Tuesday, August 04, 2009

Incremental Veggie-tism II

Okay, to follow up: you don't need to poke around the web too long before finding information about relative carbon intensity of different food groups. See here and here for rundowns of a Carnegie Mellon study (woooo Tartans) from last year. The basic short answer is still "avoid red meat." Transport matters a lot less for carbon output than production does -- like production is over 80% of the total -- so "eat locally" is a lot less powerful than "avoid red meat." As in, "eat locally" is like "avoid red meat one day out of every five." The study itself is readable but requires some time and attention.

"Carbon output" is actually misleading here, because meat/dairy production releases nitrous oxide (fertilizer use) and methane (self-explanatory) in quantities of similar significance to carbon dioxide.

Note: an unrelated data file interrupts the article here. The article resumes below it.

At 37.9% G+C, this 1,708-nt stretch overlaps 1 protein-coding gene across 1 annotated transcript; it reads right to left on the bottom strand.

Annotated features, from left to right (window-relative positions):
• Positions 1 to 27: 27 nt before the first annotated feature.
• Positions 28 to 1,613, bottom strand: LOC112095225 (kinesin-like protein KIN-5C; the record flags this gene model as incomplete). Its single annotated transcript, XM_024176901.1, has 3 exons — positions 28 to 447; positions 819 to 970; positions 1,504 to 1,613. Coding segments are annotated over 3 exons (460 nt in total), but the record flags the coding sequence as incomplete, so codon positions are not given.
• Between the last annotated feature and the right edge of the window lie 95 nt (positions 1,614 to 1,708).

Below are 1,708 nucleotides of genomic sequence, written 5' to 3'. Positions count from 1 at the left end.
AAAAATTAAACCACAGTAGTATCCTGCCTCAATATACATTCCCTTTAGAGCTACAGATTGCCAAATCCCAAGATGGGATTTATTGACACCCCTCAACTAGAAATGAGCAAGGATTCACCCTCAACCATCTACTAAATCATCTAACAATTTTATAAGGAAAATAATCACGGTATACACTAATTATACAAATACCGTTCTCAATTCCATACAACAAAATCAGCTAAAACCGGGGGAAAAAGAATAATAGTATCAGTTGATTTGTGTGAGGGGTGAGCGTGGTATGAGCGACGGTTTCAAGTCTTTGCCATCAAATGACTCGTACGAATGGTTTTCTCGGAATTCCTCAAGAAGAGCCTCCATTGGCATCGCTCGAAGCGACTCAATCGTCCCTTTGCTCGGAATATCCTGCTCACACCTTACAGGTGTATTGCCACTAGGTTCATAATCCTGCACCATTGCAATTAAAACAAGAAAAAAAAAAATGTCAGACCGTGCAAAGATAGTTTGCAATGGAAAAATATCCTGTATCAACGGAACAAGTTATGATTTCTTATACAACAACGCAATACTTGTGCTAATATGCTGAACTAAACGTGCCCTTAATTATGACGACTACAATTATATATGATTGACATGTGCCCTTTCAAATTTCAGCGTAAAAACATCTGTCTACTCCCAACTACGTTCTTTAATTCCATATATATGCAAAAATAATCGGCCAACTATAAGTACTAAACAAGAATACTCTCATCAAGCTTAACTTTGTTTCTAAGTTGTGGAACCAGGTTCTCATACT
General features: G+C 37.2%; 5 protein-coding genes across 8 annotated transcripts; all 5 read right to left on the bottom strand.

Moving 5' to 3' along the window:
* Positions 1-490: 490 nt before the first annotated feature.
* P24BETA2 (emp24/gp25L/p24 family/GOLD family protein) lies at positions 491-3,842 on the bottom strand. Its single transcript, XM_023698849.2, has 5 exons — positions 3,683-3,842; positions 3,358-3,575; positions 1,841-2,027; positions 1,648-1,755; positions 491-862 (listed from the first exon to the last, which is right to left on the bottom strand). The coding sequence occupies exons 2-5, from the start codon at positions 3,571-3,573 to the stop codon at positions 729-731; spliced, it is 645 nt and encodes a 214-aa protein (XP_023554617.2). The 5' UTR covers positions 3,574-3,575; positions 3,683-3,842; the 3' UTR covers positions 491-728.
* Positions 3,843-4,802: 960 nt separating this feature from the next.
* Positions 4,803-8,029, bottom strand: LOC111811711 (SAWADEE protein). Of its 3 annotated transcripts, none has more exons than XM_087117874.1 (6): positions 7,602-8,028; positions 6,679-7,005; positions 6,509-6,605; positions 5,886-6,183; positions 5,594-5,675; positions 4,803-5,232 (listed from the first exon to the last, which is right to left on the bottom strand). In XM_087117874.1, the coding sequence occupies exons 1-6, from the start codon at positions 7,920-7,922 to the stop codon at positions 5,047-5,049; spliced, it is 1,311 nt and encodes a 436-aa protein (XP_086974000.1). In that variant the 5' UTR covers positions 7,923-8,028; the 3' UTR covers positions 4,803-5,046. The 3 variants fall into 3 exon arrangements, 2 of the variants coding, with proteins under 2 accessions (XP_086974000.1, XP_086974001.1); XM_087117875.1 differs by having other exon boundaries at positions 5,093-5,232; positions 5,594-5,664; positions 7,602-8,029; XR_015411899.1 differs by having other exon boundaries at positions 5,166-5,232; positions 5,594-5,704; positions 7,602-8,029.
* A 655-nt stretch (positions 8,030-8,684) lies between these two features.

Anyway, to wind towards the first question in my mind, about eggs and dairy: talking greenhouse-gas-per-calorie, eggs, along with chicken and fish, are relatively fine -- actually about where fruits and vegetables are. Cereals & carbs are significantly better. Dairy is somewhat worse, and red meat is twice as bad as that. Here's a deceptively complicated graph from the study; the third grouping from the left is the output-per-calorie comparison. This is all relative to red meat, which is why red meat is always up at 1.

My gut tells me that per-calorie is the most legitimate of the three normalizations they give, but of course my gut is not the gut of a dietitian.


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